They brought Kewpie dolls, bisque dolls, guns, duck decoys, Japanese Kutani vases, and fine china.
Locals brought jewelry, figurines, artwork, historical memorabilia and more for evaluation to the Calvert Antiques Arts Association’s appraisal roadshow Saturday at Fridays Creek Winery in Owings.
Chesapeake Beach resident, and member of the antique group, Bruce Jones brought Turkish drinking glasses that were etched with acid and wax that she acquired years ago while living in Turkey.
Appraiser Todd Peenstra informed her the glasses were from the Middle East and were valued between $50 and $75.
“I paid a dollar or two,” Jones said happily of her bargain buy.
An Anne Arundel County couple, which declined to be identified, brought in a box found in the attic of their home.
The contents belonged to Col. Benjamin Hamilton of Sumpter, Ga., and included his last will and testament, and documents from Greenwich, Conn. that detail Hamilton’s multiple purchases of slaves.
Each transaction was stored neatly in cloth pockets and detailed the original names of the slaves, their new names and for how much they were purchased.
Peenstra suggested the couple to reach out to the African American Museum in Washington, D.C. for more details of their find that could potentially help the slaves’ descendants track their origins.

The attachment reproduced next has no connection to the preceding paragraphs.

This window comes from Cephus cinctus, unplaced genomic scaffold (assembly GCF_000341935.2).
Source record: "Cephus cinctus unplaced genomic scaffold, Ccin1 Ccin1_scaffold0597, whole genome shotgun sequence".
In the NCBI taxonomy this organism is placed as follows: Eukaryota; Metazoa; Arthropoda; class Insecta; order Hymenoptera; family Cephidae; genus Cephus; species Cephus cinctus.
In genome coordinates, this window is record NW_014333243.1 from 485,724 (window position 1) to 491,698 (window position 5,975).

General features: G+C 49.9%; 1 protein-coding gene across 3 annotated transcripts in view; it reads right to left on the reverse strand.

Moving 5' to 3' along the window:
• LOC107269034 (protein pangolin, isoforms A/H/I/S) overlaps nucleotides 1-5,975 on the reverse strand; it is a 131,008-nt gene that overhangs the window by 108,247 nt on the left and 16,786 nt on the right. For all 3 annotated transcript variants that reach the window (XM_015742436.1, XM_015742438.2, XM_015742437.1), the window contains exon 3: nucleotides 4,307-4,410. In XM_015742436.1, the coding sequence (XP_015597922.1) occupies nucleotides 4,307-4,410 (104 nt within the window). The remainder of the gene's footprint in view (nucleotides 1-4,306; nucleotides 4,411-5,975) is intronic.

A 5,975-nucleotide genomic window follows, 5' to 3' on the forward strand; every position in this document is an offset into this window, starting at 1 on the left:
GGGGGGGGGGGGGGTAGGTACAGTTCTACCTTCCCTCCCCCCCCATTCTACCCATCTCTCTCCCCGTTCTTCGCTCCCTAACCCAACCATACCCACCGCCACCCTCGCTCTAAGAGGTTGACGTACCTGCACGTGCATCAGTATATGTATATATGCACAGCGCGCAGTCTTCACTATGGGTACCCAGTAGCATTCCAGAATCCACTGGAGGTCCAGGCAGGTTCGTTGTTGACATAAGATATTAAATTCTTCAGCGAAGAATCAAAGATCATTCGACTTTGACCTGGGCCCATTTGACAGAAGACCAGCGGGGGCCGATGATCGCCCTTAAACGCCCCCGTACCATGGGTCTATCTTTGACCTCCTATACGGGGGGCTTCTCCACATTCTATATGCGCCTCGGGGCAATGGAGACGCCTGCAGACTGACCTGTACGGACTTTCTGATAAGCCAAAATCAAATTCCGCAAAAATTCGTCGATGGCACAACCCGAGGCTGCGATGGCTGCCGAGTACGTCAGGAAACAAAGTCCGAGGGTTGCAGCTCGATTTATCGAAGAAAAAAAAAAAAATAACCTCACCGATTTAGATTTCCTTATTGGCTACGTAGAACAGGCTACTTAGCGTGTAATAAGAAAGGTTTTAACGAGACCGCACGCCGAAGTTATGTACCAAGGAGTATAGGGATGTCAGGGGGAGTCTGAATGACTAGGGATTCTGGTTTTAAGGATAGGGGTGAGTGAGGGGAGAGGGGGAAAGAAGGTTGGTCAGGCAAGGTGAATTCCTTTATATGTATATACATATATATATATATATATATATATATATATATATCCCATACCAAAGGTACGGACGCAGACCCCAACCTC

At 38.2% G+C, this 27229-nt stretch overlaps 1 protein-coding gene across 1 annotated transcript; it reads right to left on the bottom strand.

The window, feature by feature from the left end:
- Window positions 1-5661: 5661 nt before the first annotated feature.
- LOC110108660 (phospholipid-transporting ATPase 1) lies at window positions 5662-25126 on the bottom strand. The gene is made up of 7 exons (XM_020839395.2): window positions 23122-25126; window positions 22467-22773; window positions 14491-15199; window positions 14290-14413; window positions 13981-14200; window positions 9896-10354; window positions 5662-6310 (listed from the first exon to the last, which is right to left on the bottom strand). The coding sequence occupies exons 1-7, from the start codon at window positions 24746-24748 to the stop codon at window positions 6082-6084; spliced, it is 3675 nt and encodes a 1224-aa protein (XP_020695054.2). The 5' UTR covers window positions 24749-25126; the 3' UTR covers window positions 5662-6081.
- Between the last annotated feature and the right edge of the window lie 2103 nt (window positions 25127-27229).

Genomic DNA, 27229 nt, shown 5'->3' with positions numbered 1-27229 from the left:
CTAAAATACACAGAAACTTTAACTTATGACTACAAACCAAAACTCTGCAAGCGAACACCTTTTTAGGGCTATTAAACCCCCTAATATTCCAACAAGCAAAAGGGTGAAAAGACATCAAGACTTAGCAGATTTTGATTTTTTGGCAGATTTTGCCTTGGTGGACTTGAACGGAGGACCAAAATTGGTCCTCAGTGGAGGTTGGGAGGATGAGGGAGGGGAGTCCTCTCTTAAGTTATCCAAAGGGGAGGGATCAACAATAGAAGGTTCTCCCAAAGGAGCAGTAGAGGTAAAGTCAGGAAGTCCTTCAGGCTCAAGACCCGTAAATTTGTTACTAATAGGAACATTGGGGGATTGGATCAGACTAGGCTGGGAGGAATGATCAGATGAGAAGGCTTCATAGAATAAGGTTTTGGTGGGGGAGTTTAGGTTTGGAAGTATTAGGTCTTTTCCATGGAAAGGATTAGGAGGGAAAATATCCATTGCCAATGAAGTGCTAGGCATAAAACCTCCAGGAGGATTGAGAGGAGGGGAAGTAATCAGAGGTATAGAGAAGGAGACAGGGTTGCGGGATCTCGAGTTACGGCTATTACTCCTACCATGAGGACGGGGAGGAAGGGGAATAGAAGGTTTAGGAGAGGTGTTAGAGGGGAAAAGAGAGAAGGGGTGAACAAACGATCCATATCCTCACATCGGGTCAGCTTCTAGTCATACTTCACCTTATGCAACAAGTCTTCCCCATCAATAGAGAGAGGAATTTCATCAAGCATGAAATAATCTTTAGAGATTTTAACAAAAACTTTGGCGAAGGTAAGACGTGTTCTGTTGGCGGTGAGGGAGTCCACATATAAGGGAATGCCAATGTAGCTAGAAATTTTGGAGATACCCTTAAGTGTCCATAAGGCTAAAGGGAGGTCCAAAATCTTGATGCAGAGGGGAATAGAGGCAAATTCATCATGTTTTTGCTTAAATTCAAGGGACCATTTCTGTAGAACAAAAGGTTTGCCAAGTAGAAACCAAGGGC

Elizabeth McWilliams brought in Nazi propaganda to the appraisal event. McWilliams, an American, said she lived in Berlin for four years during World War II while her father worked for the office of military government, United States to restore potato crops in the country due to a food shortage.
“People were begging at my door every day for food. They offered things for food,” McWilliams said, explaining how her family came to possess the books.
Peenstra referred her to a World War II historian in order to get an accurate assessment of the materials.
Owings resident Mike Cerrito was excited to get an appraisal of a rifle owned by his wife Anne’s great-great-grandfather John Ryan, a volunteer Union soldier during the Civil War. Cerrito also had Ryan’s military discharge papers from 1864 and an etching of Ryan’s name on the Battle of Gettysburg’s monument.
“If you can put this at Gettysburg — you’ve just doubled the value of this gun,” Peenstra said, noting the retail value would be $15,000. “You’re not selling this?”
Cerrito responded, “No!”